Advice on how to avoid and treat tennis elbow
Spring is upon us and as the weather warms up we become more active increasing outdoor hobbies, increasing the time spent on these hobbies and undertaking work previously set aside for the better weather.
Muscles and tendons get used to day to day activities and loads that we place through them. However, if they are subjected to a sudden increase in repetitive activity and load for enough time can become painful and weak. One commonly known condition is tennis elbow also known as lateral epicondylitis and more recently extensor tendinosis. Golfers elbow is a similar condition however is associated with the tendons on the inside of the elbow and will be discussed in a separate blog.
What is Tennis Elbow?
Tennis elbow is caused by repetitively overusing forearm muscles that attach through tendons to your elbow and primarily produce the movement to extend the wrist. As its name suggests tennis elbow can be caused by tennis commonly the back hand stroke however can also be caused by other activities that place strain through the elbow for example gardening, racquet sports, painting, decorating and DIY. The condition is common and can effect anyone; however you are most likely to suffer with symptoms around the ages of 40-50 years.
Tennis elbow is characterised by pain on the outside of the elbow when gripping. For example opening a door or jar, lifting the kettle, shaking hands, gripping a power tool, lifting bags, pulling up pants and trousers. Repetitive overload of the tendon compromises blood flow to the tendon triggering a painful degenerative process. The good news is that tennis elbow is a self-limiting condition and can spontaneously improve over one to two years. Recovery timescales can be improved with self management and conservative therapy.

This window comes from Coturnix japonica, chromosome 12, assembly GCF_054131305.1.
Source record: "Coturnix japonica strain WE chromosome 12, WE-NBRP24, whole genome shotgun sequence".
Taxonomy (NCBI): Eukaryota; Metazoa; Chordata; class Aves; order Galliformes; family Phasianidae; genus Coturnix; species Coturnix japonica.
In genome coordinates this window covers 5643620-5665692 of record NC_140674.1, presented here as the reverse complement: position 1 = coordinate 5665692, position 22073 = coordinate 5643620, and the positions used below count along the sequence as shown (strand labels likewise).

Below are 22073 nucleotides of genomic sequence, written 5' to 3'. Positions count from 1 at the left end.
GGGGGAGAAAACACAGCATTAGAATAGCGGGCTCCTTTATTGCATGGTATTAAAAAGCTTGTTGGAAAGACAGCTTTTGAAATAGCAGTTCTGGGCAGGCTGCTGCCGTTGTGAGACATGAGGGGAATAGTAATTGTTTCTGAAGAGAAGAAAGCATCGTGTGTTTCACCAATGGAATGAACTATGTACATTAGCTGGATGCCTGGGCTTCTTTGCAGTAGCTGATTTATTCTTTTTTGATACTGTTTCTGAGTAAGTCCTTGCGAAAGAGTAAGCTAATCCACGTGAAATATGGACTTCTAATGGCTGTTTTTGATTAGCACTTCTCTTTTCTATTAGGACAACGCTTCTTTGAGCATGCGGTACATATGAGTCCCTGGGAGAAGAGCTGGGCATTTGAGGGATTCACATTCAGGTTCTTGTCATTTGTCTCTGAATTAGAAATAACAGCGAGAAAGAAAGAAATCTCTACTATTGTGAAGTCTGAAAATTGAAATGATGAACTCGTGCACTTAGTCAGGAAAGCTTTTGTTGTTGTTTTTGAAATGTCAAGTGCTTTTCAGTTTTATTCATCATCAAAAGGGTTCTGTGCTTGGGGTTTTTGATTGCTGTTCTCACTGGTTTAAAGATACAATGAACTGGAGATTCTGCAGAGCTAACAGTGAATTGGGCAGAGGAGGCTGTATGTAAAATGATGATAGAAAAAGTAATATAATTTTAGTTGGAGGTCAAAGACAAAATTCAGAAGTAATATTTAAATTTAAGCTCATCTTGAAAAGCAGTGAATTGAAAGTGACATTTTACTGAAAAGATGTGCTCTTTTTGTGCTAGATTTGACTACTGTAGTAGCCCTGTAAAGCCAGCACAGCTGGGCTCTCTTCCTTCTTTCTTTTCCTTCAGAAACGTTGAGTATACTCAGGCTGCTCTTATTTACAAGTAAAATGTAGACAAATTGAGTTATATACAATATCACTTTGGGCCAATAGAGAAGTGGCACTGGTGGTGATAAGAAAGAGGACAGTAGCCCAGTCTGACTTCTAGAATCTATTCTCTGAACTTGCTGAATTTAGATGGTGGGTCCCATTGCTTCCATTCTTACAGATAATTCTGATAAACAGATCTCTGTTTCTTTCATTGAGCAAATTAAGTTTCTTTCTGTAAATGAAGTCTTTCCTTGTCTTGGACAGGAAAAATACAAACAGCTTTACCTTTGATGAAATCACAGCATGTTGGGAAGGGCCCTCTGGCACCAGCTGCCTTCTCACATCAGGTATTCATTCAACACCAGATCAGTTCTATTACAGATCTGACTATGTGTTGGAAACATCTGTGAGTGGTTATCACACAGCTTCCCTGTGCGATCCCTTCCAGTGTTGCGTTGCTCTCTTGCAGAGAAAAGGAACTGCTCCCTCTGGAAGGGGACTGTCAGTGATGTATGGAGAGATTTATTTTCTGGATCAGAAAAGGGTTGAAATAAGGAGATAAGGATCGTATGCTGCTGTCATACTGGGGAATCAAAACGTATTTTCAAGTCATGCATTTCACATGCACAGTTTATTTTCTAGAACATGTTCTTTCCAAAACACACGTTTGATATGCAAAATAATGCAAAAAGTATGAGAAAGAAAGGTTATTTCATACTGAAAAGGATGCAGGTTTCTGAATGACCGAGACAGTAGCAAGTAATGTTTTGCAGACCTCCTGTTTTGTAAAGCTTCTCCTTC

Initial management for tennis elbow which can improve recovery timescales.
- The most important point to remember is to rest from the repetitive activity that causes the problem.
- Apply a cold compress; for example ice or frozen peas wrapped in a damp cloth to the painful area for 20 minutes every two hours whilst you are awake.
- Adopt a Lifting technique with your palm facing up.
- Painkillers if required such as Paracetamol and Ibuprofen.
- Commence a graded loading programme
Link – https://vimeo.com/212811272
Hold for 20 seconds, ten times and twice a day. It will feel uncomfortable, but you will not be causing harm and after 5-7 days the discomfort will ease.
Self-help treatment options if symptoms persist
- You may wish to purchase an elbow epi-clasp which correctly fitted will redirect the load/strain away from the effected tendon
- Sport tape or Kinesiology tape is useful for reducing inflammation and pain
How to apply the tape – https://vimeo.com/161999969
How can physiotherapy help?
At Fay Pedler physiotherapy clinic we will first undertake an assessment including full medical history including aggravating and easing factors, any previous tendon, general health and other conditions that may pre-dispose to Tennis elbow. A physical examination will determine any loss of elbow, wrist or finger range of movement, test for signs of nerve involvement and stress the forearm extensor muscles to recreate symptoms and accurately diagnose.
We then make sure that you are undertaking all possible self-help management strategies correctly and progress as appropriate before discussing any further interventions we can offer which may include:
- Acupuncture – Although not a standardised treatment for Tennis elbow we have had great responses in reducing pain and enabling patients to undertake the strengthening exercises.
- Shockwave therapy – Recent guidelines suggest a benefit to patients with tennis elbow. Follow the link below for further information:
- Arrange onward referral for a steroid injection into the affected area of the elbow to reduce painful symptoms allowing full participation with strengthening exercises.
Prevention is better than cure
- Maintain and/or build up the strength in your forearm musculature so they are strong and conditioned to undertake repetitive activities.
- Take regular breaks from repetitive activity.
- Reduce the load / stress through your forearm and modify repetitive activities.
- Widen your grip.